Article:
Russian President Vladimir Putin claimed a landslide victory on Thursday as 78 percent of Russians supposedly voted in favor of constitutional amendments that would allow him to remain in power until 2036, while only 21 percent voted against.
As with most “democratic” exercises in authoritarian countries, the opposition raised questions about the fairness and honesty of the vote, but for now it appears Putin will stay in office for as long as he wishes.
Russia’s state-run RT.com said turnout approached 65 percent of eligible voters despite the coronavirus. Online voting was provided for cities with the worst coronavirus outbreaks, including Moscow. The constitutional referendum was originally scheduled for April but was delayed by the pandemic.
“The final day of voting largely proceeded incident-free, although several hundred people in Moscow and several dozen in St. Petersburg took to the streets to voice their opposition to the overhaul. The rally in the Russian capital was peaceful, and saw police officers handing out protective masks to the predominantly young activists,” RT.com reported.
A total of 206 constitutional amendments were on the ballot, many of them for social issues like a guaranteed minimum wage, inflation adjustments for pensions, defining marriage as the union of one man and one woman, and even a measure that stipulated presidents after Putin will be limited to two terms. The entire package was subjected to a single up-or-down vote, so there was no way for Russians to vote in favor of the minimum wage or honoring Russia’s World War Two dead while also voting against keeping Putin in charge for another 16 years.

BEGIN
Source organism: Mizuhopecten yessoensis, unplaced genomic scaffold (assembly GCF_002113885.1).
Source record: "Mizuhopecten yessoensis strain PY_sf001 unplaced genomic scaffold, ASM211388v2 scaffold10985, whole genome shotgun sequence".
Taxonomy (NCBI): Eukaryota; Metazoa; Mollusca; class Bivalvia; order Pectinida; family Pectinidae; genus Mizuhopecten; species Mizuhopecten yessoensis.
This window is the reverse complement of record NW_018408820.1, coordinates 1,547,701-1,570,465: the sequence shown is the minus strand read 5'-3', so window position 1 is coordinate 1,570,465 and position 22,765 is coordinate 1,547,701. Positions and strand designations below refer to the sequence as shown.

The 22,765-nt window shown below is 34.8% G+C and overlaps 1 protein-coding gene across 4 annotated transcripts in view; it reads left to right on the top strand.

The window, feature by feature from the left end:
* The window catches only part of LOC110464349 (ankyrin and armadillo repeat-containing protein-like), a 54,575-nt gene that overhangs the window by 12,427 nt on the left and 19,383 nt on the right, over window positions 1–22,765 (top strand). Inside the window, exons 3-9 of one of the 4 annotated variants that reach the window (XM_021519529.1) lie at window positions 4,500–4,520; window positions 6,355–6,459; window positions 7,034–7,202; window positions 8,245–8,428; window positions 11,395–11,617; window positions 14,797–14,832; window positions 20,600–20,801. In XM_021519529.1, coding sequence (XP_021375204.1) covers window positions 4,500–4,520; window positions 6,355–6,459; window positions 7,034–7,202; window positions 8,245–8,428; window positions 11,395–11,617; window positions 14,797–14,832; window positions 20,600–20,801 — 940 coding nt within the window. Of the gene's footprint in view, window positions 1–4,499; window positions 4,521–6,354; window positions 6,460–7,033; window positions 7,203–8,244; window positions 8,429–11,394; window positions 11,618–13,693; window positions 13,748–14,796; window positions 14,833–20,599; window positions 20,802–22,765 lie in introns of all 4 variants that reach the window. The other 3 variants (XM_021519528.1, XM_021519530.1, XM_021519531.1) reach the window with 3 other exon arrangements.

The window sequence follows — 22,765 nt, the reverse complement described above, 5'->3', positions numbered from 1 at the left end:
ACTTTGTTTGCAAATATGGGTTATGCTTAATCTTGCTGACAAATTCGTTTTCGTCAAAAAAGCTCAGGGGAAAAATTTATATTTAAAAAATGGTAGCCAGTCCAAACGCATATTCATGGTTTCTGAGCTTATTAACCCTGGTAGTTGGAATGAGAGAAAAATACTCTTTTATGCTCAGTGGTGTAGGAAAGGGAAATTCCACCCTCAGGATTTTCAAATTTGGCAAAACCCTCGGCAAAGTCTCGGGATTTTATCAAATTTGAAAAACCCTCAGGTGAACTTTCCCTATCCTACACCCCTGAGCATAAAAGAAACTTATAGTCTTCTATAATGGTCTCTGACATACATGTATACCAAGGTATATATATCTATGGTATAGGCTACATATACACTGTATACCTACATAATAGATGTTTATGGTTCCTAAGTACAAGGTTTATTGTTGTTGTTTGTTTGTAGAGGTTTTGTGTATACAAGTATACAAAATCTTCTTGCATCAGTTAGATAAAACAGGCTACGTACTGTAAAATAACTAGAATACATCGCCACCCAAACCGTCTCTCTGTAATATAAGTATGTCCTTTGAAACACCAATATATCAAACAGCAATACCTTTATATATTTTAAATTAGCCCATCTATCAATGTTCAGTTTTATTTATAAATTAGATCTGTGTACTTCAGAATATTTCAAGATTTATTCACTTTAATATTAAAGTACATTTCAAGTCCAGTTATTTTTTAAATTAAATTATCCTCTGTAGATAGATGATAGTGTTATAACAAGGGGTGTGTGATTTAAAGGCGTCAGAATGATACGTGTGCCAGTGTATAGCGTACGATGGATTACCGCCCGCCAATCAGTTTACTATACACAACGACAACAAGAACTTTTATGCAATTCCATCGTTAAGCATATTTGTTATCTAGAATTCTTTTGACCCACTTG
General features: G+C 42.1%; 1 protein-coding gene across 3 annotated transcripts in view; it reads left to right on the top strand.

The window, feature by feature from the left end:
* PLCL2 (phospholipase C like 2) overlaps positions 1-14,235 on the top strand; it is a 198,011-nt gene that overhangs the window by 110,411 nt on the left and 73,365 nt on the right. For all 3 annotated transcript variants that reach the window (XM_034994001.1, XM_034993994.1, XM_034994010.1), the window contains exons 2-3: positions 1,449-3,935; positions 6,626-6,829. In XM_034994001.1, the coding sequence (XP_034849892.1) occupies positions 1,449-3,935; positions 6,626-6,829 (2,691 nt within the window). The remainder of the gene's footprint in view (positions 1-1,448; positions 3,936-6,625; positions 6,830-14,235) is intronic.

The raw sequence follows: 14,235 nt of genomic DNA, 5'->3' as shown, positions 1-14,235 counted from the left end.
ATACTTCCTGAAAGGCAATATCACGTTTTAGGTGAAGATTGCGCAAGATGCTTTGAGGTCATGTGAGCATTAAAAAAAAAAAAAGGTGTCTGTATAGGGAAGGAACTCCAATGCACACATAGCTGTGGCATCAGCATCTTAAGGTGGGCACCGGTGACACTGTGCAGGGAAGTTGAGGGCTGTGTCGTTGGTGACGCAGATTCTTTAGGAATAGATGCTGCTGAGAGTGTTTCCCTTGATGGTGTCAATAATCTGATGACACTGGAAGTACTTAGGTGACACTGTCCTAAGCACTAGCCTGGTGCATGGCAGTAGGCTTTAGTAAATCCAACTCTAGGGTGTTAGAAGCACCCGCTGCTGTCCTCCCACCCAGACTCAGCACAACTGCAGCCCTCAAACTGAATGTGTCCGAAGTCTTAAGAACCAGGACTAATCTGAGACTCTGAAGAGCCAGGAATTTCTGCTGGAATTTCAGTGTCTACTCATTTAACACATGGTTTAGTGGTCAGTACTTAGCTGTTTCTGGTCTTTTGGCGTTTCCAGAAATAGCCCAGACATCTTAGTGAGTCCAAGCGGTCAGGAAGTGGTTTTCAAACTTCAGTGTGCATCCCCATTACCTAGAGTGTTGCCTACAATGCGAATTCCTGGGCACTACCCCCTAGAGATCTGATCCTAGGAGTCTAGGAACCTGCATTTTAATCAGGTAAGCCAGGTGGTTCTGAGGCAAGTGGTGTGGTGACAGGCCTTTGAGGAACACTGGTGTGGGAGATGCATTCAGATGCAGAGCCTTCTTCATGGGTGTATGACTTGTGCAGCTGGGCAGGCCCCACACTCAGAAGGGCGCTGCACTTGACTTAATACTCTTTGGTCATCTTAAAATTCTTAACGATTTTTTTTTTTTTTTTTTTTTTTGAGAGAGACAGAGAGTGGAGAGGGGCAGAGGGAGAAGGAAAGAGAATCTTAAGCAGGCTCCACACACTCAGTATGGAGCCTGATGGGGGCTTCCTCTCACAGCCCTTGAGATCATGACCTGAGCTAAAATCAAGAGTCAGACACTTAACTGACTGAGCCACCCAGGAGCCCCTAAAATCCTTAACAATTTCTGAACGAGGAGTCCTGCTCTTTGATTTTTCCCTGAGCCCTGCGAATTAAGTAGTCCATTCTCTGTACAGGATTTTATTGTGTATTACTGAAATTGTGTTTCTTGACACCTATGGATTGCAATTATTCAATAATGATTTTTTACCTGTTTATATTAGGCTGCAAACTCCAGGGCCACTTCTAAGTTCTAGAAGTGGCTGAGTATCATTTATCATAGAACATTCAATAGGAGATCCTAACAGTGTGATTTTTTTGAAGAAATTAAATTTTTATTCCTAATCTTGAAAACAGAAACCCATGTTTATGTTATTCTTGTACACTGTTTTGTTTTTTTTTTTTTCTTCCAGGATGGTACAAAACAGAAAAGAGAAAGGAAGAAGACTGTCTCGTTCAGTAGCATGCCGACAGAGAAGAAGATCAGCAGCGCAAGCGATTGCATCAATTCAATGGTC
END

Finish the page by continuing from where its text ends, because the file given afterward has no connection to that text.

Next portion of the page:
As for voting irregularities, the Russian government admitted a total of 839 violations, most of them “minor” and unlikely to affect the final results. Ballots from one polling station in Moscow were disqualified due to possible ballot-box stuffing that was captured on camera.
The Kremlin rushed to declare the vote a “triumphal referendum” on “trust in President Putin,” as spokesman Dmitry Peskov put it.
“Certainly this highest turnout and highest level of support, which were seen today, would have been very difficult to forecast,” a giddy Peksov declared.
The Kremlin spokesman said the vote proves the Russian people support changes to the constitution that will “become a foundation for the better future of our country,” but was evasive about precisely when the hundreds of amendments will be put into effect.
Peskov said various world leaders were phoning Putin with congratulations on Thursday morning, prominently including Indian President Narendra Modi.
The New York Times quoted Russia experts who saw the bonkers package of constitutional changes as an important bit of political theater for Putin, who needs “the appearance of popular support to confer legitimacy on decisions he has already made.”
The NYT also quoted the judgment of an independent election monitor called Golos that the vote was “rigged from the start,” since it was “unfairly skewed by a noisy one-sided propaganda campaign by state-controlled media and blatant pressure from a sprawling galaxy of state-funded companies and organizations.”
Golos noted that some Russian state-controlled companies simply ordered their employees to march out and vote in favor of Putin’s amendments, with explicit threats that their jobs were on the line. The notorious practice of bribing voters with lottery games and grocery vouchers was reported at polling places across the country. Putin took a bit of a gamble by putting his legitimacy up for a vote, but the dice were clearly loaded.
Putin’s chief political adversary, frequently-jailed activist Aleksei Navalny, called the constitutional amendment vote a “shameful farce” that was “designed to cheat and deceive the public.”
Navalny was particularly contemptuous of Russian celebrities hired to push the referendum, noting that many of them somehow forgot to mention that one of the 206 amendments they were touting would make Vladimir Putin president-for-life.